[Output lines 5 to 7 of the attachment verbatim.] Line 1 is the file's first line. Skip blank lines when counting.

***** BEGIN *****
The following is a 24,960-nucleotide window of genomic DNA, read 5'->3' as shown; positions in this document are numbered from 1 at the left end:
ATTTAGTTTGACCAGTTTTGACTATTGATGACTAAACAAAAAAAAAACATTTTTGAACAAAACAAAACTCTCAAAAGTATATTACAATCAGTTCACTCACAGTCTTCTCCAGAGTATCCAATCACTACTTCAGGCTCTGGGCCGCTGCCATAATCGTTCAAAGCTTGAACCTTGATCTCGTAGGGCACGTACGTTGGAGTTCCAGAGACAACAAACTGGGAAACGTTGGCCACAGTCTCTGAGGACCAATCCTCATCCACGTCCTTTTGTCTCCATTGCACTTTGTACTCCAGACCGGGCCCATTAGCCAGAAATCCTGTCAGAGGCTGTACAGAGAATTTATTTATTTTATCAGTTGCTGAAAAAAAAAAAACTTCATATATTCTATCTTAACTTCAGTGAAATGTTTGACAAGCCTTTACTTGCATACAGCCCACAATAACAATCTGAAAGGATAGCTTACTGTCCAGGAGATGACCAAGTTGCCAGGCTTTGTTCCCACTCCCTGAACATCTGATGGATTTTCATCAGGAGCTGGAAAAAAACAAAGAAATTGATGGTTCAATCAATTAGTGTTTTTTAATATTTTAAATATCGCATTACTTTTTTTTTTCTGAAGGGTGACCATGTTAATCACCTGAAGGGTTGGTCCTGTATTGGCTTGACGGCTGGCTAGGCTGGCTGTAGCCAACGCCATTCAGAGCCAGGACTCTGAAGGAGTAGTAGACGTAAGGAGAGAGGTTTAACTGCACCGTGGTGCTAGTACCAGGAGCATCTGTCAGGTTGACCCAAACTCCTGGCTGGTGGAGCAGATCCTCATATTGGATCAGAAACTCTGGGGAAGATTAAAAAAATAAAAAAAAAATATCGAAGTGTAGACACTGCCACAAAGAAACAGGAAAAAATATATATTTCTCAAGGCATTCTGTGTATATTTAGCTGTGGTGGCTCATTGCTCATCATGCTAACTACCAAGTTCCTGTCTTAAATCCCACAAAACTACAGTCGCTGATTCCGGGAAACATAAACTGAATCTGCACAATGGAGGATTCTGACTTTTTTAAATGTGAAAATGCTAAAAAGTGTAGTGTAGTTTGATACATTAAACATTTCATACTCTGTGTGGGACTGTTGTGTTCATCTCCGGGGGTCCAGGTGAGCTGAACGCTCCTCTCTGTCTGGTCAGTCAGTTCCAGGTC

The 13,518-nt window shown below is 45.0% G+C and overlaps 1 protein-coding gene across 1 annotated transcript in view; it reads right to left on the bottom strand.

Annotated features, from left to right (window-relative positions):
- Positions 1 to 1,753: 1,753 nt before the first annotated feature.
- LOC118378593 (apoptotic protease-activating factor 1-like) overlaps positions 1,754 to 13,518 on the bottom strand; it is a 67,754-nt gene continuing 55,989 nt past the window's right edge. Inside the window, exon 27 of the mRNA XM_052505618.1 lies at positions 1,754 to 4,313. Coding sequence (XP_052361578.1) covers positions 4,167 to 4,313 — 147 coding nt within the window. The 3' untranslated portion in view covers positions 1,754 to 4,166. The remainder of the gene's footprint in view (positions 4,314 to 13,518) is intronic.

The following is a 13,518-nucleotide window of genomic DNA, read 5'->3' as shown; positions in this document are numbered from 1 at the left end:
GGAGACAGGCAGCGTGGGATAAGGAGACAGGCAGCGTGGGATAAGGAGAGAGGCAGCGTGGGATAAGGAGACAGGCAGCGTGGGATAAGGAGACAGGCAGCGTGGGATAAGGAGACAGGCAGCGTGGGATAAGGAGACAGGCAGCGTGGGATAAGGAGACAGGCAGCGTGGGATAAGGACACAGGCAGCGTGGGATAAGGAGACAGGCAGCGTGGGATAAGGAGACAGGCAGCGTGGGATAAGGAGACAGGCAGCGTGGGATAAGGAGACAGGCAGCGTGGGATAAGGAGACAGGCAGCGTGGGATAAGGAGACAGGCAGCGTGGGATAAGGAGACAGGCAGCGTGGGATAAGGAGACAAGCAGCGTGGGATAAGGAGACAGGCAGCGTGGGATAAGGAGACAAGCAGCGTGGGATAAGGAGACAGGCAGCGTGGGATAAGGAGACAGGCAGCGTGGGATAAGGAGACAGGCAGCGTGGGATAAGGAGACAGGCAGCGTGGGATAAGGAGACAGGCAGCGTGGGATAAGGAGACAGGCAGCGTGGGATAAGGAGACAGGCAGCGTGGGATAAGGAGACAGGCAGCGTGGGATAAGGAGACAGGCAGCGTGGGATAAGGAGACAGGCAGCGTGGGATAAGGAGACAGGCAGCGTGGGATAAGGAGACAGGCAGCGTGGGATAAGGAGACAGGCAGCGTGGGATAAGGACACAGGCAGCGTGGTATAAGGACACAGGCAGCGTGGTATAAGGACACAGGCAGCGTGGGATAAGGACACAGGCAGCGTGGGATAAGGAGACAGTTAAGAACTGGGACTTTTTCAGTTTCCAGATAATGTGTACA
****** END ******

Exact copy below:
- Positions 1 to 1,753: 1,753 nt before the first annotated feature.
- LOC118378593 (apoptotic protease-activating factor 1-like) overlaps positions 1,754 to 13,518 on the bottom strand; it is a 67,754-nt gene continuing 55,989 nt past the window's right edge. Inside the window, exon 27 of the mRNA XM_052505618.1 lies at positions 1,754 to 4,313. Coding sequence (XP_052361578.1) covers positions 4,167 to 4,313 — 147 coding nt within the window. The 3' untranslated portion in view covers positions 1,754 to 4,166. The remainder of the gene's footprint in view (positions 4,314 to 13,518) is intronic.

The following is a 13,518-nucleotide window of genomic DNA, read 5'->3' as shown; positions in this document are numbered from 1 at the left end: